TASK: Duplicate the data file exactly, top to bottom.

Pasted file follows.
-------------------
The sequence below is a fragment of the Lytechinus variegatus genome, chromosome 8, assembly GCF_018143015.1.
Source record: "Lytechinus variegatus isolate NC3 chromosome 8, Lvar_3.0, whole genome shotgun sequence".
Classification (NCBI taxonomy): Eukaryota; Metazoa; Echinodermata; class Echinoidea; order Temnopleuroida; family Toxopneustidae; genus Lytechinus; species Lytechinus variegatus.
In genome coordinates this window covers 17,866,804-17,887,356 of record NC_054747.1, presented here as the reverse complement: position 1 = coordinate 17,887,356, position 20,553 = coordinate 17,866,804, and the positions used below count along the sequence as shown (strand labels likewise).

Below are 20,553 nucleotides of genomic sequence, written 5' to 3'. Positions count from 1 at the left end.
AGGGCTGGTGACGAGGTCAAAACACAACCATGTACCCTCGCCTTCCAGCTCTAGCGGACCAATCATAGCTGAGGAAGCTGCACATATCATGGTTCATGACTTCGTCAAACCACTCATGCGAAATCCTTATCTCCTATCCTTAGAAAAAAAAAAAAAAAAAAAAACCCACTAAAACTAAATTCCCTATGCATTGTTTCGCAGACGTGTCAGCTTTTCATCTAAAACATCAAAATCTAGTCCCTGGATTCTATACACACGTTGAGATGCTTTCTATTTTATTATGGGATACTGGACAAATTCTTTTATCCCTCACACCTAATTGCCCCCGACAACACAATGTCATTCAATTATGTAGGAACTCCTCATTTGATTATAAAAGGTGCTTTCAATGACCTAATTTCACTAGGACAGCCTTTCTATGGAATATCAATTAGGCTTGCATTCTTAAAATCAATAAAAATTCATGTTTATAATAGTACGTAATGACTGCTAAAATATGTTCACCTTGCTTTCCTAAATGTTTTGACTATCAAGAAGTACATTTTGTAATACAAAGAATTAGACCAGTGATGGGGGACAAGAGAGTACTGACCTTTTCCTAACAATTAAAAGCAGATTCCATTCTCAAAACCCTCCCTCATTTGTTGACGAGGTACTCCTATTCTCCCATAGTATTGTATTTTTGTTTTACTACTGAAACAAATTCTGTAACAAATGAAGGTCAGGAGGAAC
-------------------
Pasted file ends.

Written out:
The sequence below is a fragment of the Lytechinus variegatus genome, chromosome 8, assembly GCF_018143015.1.
Source record: "Lytechinus variegatus isolate NC3 chromosome 8, Lvar_3.0, whole genome shotgun sequence".
Classification (NCBI taxonomy): Eukaryota; Metazoa; Echinodermata; class Echinoidea; order Temnopleuroida; family Toxopneustidae; genus Lytechinus; species Lytechinus variegatus.
In genome coordinates this window covers 17,866,804-17,887,356 of record NC_054747.1, presented here as the reverse complement: position 1 = coordinate 17,887,356, position 20,553 = coordinate 17,866,804, and the positions used below count along the sequence as shown (strand labels likewise).

Below are 20,553 nucleotides of genomic sequence, written 5' to 3'. Positions count from 1 at the left end.
AGGGCTGGTGACGAGGTCAAAACACAACCATGTACCCTCGCCTTCCAGCTCTAGCGGACCAATCATAGCTGAGGAAGCTGCACATATCATGGTTCATGACTTCGTCAAACCACTCATGCGAAATCCTTATCTCCTATCCTTAGAAAAAAAAAAAAAAAAAAAAACCCACTAAAACTAAATTCCCTATGCATTGTTTCGCAGACGTGTCAGCTTTTCATCTAAAACATCAAAATCTAGTCCCTGGATTCTATACACACGTTGAGATGCTTTCTATTTTATTATGGGATACTGGACAAATTCTTTTATCCCTCACACCTAATTGCCCCCGACAACACAATGTCATTCAATTATGTAGGAACTCCTCATTTGATTATAAAAGGTGCTTTCAATGACCTAATTTCACTAGGACAGCCTTTCTATGGAATATCAATTAGGCTTGCATTCTTAAAATCAATAAAAATTCATGTTTATAATAGTACGTAATGACTGCTAAAATATGTTCACCTTGCTTTCCTAAATGTTTTGACTATCAAGAAGTACATTTTGTAATACAAAGAATTAGACCAGTGATGGGGGACAAGAGAGTACTGACCTTTTCCTAACAATTAAAAGCAGATTCCATTCTCAAAACCCTCCCTCATTTGTTGACGAGGTACTCCTATTCTCCCATAGTATTGTATTTTTGTTTTACTACTGAAACAAATTCTGTAACAAATGAAGGTCAGGAGGAAC